The title says it all: these are very familiar words to the federal habeas petitioner attacking his or her state court conviction. Habeas is a maze of sorts with many dead ends invariably leading back to the jail cell that gave rise to the petition.
I'm not going to bore you with a long-winded discussion of how habeas works. But, when I was perusing the internet the other day, I stumbled across this boiler plate form from the Eastern District of New York--presumably to be "filled in" and filed as a memorandum and order to dismiss a habeas petitioner's case. It's not really surprising that something like this exists given that the pleading patterns in many habeas cases are similar. Indeed, it makes good sense to handle simple, routine cases with non-precedential, boiler plate opinions--whether made by macro or some fill-in-the-blanks form. And I know these types of forms are used in other contexts, too.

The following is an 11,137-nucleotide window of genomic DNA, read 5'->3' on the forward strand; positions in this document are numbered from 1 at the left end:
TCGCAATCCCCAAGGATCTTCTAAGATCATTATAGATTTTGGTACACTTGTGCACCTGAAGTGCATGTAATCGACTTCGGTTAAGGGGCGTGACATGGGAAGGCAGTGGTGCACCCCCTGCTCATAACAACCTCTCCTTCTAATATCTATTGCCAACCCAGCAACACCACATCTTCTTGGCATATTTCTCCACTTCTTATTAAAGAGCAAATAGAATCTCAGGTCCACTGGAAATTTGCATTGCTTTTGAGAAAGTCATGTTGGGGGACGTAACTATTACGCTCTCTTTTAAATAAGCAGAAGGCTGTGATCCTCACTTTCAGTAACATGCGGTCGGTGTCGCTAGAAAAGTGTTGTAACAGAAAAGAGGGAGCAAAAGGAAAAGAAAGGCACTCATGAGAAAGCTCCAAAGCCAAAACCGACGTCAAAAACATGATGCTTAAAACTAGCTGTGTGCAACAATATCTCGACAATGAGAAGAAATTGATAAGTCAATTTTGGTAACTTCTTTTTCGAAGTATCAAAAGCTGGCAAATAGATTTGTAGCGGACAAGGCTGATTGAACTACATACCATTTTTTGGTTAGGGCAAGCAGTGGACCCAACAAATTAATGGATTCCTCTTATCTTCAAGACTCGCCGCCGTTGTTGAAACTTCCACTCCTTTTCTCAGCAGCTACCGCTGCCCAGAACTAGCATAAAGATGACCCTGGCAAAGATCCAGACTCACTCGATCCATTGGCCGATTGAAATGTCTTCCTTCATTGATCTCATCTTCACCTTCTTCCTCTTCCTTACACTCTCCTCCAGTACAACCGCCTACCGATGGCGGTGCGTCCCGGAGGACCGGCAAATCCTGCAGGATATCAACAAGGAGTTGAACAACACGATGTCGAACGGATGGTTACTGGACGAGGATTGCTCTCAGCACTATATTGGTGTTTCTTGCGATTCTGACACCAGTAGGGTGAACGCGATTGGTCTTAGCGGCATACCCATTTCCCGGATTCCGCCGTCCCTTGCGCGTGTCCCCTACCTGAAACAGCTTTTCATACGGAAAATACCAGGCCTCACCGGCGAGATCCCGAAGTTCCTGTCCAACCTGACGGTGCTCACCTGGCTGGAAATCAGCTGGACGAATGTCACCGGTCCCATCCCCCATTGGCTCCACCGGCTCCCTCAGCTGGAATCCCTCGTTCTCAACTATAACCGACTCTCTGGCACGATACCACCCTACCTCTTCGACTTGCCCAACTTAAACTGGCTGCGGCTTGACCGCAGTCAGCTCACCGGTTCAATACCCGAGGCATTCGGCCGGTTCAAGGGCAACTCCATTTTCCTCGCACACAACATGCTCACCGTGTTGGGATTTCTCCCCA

On the other hand, it kind of makes me doubt the system as a whole. There's enough judicial access for petitioners so as to warrant this method for efficiency reasons, but the fact that the judiciary is able to readily (and successfully) resort to boiler plate demonstrates how difficult recovery really is. So the floodgates for habeas are open just enough that they're burdening the federal judiciary, but not necessarily enough to ensure that everyone with a valid claim can recover.
What solution would I propose? I don't know that there is one and, moreover, I don't think we need one. The current system--albeit flawed in some respects--may just strike the appropriate balance between judicial efficiency concerns, and our continued reverence for liberty.